top of page

USDA Approves State Hemp Productions Plans (via Successful Farming)

For all its cachet as a potential moneymaking crop for American farmers, industrial hemp ranked midway between safflower and flaxseed in plantings, with an estimated 230,000 acres in 2019, and industry leaders disagree whether 2020 will be a year of expansion or retrenchment. But the USDA is approving state plans to regulate hemp production and offering crop insurance for hemp growers, steps that could help establish the crop.

The 2018 farm law legalized hemp farming and the USDA issued a rule last October 24 to assure consistency among states in the oversight of growers. In the final days of 2019, USDA’s Agricultural Marketing Service (AMS) approved production plans by three states — Louisiana, New Jersey, and Ohio — and plans by the Flandreau Santee Sioux, Santa Rosa Cahuilla, and La Jolla Band of Luiseno Indian tribes.

Hemp has allure because of reports of high per-acre returns on sales to cannabidiol (CBD) oil processors during a time of tight margins for major crops, such as corn, wheat, and soybeans. Like those crops, industrial hemp thrives in many regions. However, market networks are rudimentary and processing capacity is limited, so it can be hard to find a buyer once the crop is harvested. The EPA has approved 10 pesticides for use on hemp so weed control will be easier this year.

“To produce hemp, growers must be licensed or authorized under a state, tribe, or USDA production program,” said the AMS. “If a state or tribe does not have a plan and does not intend to have a plan, growers can apply for a license from USDA.”

Seventeen state plans were under review and eight states were drafting plans for submission, said AMS. In addition, four states — Maine, Minnesota, Missouri, and New Mexico — will operate under the 2014 farm law, which authorized pilot projects and hemp research. In Maryland, “Growers will use the USDA hemp program,” it said. Hemp is legal to grow in 46 states, according to the  National Association of State Departments of Agriculture. The AMS said 11 tribal plans were under review, and five tribes were drafting plans.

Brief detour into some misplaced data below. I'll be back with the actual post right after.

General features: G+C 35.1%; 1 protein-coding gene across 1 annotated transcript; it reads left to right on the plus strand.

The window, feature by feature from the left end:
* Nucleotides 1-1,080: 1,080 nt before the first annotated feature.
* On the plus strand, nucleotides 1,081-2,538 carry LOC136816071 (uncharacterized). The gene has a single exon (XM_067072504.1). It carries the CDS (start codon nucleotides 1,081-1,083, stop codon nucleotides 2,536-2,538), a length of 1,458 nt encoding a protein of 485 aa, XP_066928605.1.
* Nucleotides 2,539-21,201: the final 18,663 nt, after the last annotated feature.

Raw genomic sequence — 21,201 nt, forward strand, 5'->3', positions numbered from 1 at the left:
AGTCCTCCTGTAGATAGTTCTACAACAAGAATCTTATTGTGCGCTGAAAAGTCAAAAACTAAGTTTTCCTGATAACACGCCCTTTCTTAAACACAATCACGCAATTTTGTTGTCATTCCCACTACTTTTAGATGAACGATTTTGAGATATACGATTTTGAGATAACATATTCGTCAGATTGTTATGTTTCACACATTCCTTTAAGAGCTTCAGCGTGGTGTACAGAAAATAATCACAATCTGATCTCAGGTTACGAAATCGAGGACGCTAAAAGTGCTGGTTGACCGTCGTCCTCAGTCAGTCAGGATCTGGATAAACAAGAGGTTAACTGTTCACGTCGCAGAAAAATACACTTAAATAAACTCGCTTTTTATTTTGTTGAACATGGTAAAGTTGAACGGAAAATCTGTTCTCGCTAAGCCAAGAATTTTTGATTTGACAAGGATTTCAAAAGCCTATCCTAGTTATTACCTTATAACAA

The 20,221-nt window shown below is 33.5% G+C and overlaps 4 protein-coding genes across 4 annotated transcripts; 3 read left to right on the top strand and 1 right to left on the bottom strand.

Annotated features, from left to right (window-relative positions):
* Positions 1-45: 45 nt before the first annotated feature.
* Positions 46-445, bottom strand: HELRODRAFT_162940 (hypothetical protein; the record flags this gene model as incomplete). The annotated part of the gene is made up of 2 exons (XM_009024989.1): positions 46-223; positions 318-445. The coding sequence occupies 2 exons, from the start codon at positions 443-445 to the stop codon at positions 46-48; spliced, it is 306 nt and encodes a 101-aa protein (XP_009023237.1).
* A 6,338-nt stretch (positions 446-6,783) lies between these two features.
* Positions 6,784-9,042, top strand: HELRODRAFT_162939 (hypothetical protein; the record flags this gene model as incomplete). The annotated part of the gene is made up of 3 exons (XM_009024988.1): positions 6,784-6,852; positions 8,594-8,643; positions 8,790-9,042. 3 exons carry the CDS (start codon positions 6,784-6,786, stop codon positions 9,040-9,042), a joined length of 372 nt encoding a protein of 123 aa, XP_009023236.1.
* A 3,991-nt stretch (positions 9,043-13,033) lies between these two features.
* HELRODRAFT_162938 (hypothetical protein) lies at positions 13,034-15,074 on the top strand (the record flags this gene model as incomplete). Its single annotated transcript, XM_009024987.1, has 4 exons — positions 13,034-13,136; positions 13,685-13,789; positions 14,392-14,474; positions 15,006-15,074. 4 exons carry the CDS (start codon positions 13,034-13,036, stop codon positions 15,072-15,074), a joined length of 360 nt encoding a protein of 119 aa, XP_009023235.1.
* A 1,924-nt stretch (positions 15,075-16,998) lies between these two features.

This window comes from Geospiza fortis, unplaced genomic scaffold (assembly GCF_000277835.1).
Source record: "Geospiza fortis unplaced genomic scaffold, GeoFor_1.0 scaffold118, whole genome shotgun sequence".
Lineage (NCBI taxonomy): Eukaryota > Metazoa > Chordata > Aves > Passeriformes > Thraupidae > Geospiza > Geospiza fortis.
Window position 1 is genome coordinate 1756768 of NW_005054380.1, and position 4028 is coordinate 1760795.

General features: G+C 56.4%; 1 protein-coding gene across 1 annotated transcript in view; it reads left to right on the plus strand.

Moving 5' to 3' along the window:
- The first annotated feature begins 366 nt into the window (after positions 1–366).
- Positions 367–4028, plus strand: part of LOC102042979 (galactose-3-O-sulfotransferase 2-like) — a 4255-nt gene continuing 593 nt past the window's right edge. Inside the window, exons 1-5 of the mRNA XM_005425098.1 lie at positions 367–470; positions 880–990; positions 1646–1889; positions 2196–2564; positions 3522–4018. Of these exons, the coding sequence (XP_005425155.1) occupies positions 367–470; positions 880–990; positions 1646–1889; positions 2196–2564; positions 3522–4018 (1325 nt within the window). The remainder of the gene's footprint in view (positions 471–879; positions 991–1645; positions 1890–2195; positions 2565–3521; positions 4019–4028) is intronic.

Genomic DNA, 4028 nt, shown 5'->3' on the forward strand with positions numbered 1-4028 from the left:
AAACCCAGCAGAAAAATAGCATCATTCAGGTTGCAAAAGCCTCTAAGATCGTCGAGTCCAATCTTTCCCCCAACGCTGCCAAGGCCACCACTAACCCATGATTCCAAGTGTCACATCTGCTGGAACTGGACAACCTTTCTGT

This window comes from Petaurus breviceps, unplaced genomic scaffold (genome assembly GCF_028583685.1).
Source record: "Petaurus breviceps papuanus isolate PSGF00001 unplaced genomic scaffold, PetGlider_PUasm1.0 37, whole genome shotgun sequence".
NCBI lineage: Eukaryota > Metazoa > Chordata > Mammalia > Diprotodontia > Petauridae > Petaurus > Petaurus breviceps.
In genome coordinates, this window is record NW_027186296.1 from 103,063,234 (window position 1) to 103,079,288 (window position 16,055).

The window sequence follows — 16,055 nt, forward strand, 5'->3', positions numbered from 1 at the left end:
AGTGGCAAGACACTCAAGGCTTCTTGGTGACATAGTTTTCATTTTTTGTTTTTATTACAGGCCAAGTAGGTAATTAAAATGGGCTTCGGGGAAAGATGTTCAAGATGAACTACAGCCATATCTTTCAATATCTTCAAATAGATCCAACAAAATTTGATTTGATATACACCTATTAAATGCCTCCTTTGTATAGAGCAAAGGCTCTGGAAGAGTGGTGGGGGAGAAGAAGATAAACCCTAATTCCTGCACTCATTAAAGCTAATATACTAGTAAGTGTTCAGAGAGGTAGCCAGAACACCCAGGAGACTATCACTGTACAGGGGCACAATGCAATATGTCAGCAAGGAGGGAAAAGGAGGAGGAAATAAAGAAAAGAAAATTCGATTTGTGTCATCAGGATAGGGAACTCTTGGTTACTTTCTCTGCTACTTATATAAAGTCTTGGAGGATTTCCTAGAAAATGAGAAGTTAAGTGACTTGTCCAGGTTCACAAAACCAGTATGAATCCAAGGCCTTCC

Meanwhile, the Risk Management Agency announced a pilot crop insurance policy, available in select counties in 21 states this year, for hemp grown for fiber, grain, or CBD oil. To be eligible, growers must comply with state, federal, or tribal rules for hemp production, have at least one year’s experience with hemp, and have a contract for sale of the crop. Hemp with too much of the psychoactive substance tetrahydrocannabinol (THC) cannot be claimed as a loss.

Hemp coverage also is available under so-called Whole-Farm Revenue Protection insurance, which covers up to $8.5 million of revenue from all crops on a farm. Specialty crop growers have complained that whole-farm policies don’t provide enough protection for an entire farm and don’t respond adequately to losses of a specific crop.

Hemp insiders Jillian Hinshaw and Scott Propheter told Hemp Industry Daily that they expect smaller plantings this year because of over-production in 2019; Hinshaw, who works with small farmers, said acreage could rebound in 2021. Three other industry leaders said they believe plantings will expand; Wesley Ray, of Combined Hemp in Bend, Oregon, said, “2020 will resemble 2019 with twice the amount of land.”

Brent Willians of Highwater Financial, based in Nashville, took a more neutral view and said the industry would focus on expanding infrastructure in the year ahead. “With many farmers getting burned on production contracts in 2019, we also believe there will be a slower growth rate in the number of acres grown until there is a tangible increase in demand,” he said.

Hemp acreage has grown rapidly since pilot projects were authorized by the 2014 farm law, but plantings remain comparatively small, at the level of crops such as safflower, grown on 153,000 acres, or flaxseed, planted on 355,000 acres, last year, according to USDA data. Growers planted twice as much land to chickpeas and lentils as they did to industrial hemp. All the same, proponents say hemp is a versatile crop with manifold uses in apparel, food, and bioplastics.

“They say hindsight is 2020,” wrote Steven Hoffman of Compass Natural, a marketing and business development company, after reviewing the challenges facing the “burgeoning industry” created by legalization. “If so, what better year for the hemp industry to remain proactive on all fronts.”

For USDA’s status of state and tribal hemp plans, click here.

The USDA homepage for industrial hemp, including a link to the interim final rule, is available here.

Source: Successful Farming

22 views0 comments

Recent Posts

See All

Support the Industrial Hemp Sector

The Minnesota Industrial Hemp Association is rooted in agriculture and the only Minnesota-based trade association advocating for industrial hemp across a broad array of end-uses.  With passage of the


bottom of page